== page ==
OpenJurist

185 F2d 547 Acheson v. Nobuo Ishimaru

185 F.2d 547

ACHESON, Secretary of State,
v.
NOBUO ISHIMARU.

No. 12690.

United States Court of Appeals Ninth Circuit.

December 4, 1950.

Ray J. O'Brien, U. S. Atty., Howard K. Hoddick, Asst., Honolulu, T. H., Edgar R. Bonsall, Asst. U. S. Atty., San Francisco, Cal., for appellant.

Wilfred C. Tsukiyama, Honolulu, T. H., A. L. Wirin, Los Angeles, Cal., for appellee.

Before HEALY, BONE, and POPE, Circuit Judges.

PER CURIAM.

1

This matter is before us on a motion to dismiss the appeal of the Secretary of State on the ground that the order of which he seeks review is not appealable. By agreement of the parties, the appeal is likewise before us for decision on the merits in event the motion to dismiss is denied.

2

In 1948 appellee (hereafter called the plaintiff) brought suit against the Secretary pursuant to § 503 of the Nationality Act of 1940, 8 U.S.C.A. § 903,1 to obtain a judgment declaring him to be a national of the United States. The Secretary answered, but notwithstanding the suit has long been at issue it has not been tried, allegedly because of the refusal of the Consular authorities to grant the plaintiff's application for a certificate of identity so that he may come to Hawaii, where the suit is pending, to testify in his case. Consult Statute, note 1, supra. In March of 1950 plaintiff moved for an order directing the Secretary to issue such a certificate, supporting the motion by an affidavit of his counsel giving an account of the circumstances. The matters stated in the affidavit were not controverted by the Secretary, and the court ordered the latter to issue a certificate, or other equivalent document, enabling the plaintiff to return to Hawaii for the purpose of attending the trial and being a witness in his own behalf. It is from this order that the appeal was taken.

3

It appears to be undisputed that the plaintiff, as alleged in his complaint, was born in the Territory of Hawaii and went as a minor to Japan. As conceded by the Secretary in his argument here, the sole issues raised below are: "1. Did the Appellee expatriate himself, under the provisions of Section 801c, Title 8, United States Code, by serving in the Japanese Army? 2. Did the Appellee expatriate himself, under the provisions of Section 801e, Title 8, United States Code, by voting in a political election in a foreign state, namely Japan?"2

4

We are of opinion that the order below is not appealable. It appears not to fall "in that small class which finally determine claims of right separable from, and collateral to, rights asserted in the action, too important to be denied review and too independent of the cause itself to require that appellate consideration be deferred until the whole case is adjudicated." Cohen v. Beneficial Industrial Loan Corp., 337 U.S. 541, 546, 69 S.Ct. 1221, 1225, 93 L.Ed. 1528. By this order the district court but took a step toward final disposition of the merits of the case. The order is more nearly analogous to that held purely interlocutory in Cobbledick v. United States, 309 U.S. 323, 60 S.Ct. 540, 84 L.Ed. 783, involving an attempted appeal from the denial of a motion to quash a subpoena duces tecum.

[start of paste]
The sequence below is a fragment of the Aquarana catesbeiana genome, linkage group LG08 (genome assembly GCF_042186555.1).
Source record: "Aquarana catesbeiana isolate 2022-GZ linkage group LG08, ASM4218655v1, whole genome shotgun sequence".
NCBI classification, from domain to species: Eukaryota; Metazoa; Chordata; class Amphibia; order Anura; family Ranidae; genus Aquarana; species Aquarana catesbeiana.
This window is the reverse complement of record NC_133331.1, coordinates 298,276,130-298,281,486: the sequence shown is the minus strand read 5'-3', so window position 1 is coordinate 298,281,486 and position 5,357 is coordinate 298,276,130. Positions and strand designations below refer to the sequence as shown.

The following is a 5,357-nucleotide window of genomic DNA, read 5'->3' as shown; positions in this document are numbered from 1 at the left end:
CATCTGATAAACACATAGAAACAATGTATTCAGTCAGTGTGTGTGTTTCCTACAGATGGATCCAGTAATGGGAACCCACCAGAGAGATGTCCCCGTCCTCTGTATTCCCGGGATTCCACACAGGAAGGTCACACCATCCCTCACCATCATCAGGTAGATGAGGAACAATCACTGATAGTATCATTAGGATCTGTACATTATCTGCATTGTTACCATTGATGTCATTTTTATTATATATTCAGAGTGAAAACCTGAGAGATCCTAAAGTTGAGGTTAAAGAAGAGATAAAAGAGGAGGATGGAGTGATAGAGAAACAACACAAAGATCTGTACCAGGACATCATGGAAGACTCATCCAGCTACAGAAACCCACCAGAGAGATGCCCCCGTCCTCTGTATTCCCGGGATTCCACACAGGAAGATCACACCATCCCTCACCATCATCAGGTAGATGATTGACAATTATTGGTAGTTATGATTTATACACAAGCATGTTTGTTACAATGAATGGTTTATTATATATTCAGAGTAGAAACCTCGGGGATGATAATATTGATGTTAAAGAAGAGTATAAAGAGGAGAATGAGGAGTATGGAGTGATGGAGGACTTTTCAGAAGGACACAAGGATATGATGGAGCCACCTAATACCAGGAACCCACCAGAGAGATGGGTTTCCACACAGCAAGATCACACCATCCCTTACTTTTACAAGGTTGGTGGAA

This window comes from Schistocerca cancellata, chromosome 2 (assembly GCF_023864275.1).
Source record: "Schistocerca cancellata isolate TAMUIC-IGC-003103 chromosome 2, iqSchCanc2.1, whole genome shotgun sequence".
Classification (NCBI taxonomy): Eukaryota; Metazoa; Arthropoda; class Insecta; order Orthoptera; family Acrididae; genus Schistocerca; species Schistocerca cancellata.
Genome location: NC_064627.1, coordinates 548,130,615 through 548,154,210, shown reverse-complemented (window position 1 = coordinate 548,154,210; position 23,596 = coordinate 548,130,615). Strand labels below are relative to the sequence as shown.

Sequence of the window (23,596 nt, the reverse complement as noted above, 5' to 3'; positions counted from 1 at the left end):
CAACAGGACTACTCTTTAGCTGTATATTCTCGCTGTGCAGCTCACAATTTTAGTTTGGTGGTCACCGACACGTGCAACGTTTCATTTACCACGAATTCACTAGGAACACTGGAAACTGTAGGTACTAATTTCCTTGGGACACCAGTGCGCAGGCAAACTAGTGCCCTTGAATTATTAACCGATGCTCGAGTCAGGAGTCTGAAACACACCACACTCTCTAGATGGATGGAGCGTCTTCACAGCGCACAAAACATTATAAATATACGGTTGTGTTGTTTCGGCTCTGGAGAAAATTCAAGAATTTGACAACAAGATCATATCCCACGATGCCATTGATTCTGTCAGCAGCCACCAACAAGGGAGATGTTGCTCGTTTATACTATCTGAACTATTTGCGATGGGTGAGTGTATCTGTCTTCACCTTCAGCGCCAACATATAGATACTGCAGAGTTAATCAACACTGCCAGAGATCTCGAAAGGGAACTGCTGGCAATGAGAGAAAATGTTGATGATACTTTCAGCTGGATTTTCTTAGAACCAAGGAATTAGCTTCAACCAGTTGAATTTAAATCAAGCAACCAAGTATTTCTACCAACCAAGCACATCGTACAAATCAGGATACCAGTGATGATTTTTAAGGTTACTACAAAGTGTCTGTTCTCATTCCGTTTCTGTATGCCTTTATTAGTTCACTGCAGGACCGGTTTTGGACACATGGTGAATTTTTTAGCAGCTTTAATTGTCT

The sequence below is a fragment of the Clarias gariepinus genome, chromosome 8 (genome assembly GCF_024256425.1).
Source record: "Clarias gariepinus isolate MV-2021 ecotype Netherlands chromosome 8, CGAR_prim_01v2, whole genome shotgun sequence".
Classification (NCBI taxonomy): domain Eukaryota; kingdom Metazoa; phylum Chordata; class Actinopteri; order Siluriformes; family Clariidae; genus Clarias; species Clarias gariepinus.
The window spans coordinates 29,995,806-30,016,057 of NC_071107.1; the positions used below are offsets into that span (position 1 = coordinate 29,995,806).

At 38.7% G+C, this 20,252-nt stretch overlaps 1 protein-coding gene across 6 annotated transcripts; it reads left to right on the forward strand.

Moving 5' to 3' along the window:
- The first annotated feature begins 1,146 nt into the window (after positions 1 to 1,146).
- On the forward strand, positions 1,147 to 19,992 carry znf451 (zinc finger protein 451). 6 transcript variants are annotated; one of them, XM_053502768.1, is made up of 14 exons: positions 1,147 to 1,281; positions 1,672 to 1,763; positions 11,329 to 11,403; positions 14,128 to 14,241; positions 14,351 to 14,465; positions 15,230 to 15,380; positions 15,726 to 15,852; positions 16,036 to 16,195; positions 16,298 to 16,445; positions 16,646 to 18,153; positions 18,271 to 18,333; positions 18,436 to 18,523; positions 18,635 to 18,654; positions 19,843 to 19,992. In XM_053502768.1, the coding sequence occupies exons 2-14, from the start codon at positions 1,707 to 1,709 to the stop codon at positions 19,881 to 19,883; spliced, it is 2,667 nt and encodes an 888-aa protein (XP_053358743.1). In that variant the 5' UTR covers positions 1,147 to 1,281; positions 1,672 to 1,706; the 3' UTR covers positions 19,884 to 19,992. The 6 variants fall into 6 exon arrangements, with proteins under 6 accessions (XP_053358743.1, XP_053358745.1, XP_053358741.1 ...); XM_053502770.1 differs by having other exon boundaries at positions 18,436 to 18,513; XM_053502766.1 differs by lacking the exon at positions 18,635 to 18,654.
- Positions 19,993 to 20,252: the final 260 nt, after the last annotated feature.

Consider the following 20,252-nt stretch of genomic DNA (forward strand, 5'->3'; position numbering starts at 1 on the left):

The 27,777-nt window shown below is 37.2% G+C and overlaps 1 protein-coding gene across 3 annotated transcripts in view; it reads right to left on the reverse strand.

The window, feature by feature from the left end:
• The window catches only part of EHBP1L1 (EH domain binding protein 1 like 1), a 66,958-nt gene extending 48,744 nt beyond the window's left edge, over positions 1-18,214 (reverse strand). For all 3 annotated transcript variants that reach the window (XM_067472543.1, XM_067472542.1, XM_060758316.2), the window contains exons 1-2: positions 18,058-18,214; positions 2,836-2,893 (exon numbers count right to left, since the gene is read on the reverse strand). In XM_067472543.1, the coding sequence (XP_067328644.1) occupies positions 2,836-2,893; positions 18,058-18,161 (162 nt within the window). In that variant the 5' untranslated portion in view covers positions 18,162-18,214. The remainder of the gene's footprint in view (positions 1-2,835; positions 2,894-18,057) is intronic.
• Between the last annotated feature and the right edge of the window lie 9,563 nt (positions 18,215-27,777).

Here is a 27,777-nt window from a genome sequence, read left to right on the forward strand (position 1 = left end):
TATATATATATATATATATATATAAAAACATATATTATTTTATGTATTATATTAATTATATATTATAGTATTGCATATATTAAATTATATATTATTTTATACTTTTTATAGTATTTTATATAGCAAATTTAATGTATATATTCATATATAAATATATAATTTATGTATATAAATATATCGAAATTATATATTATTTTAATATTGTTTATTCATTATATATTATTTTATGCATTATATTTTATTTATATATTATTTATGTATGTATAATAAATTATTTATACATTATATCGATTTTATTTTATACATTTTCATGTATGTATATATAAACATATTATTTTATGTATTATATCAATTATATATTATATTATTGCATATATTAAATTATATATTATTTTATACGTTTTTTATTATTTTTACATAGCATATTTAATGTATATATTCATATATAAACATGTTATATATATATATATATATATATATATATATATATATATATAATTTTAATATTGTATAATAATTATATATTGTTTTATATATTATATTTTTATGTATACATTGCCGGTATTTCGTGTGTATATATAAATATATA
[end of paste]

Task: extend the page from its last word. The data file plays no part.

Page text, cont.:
5

The appeal is dismissed.

Notes:

1

The statute reads: "If any person who claims a right or privilege as a national of the United States is denied such right or privilege by any Department or agency, or executive official thereof, upon the ground that he is not a national of the United States, such person, regardless of whether he is within the United States or abroad, may institute an action against the head of such Department or agency in the District Court of the United States for the District of Columbia or in the district court of the United States for the district in which such person claims a permanent residence for a judgment declaring him to be a national of the United States. If such person is outside the United States and shall have instituted such an action in court, he may, upon submission of a sworn application showing that the claim of nationality presented in such action is made in good faith and has a substantial basis, obtain from a diplomatic or consular officer of the United States in the foreign country in which he is residing a certificate of identity stating that his nationality status is pending before the court, and may be admitted to the United States with such certificate upon the condition that he shall be subject to deportation in case it shall be decided by the court that he is not a national of the United States. Such certificate of identity shall not be denied solely on the ground that such person has lost a status previously had or acquired as a national of the United States; and from any denial of an application for such certificate the applicant shall be entitled to an appeal to the Secretary of State, who, if he approves the denial, shall state in writing the reasons for his decision. The Secretary of State, with approval of the Attorney General, shall prescribe rules and regulations for the issuance of certificates of identity as above provided." 8 U.S.C.A. § 903

2

By reference to the statute (footnote 1, supra) it is seen to provide that "Such certificate of identity shall not be denied solely on the ground that such person has lost a status previously had or acquired as a national of the United States"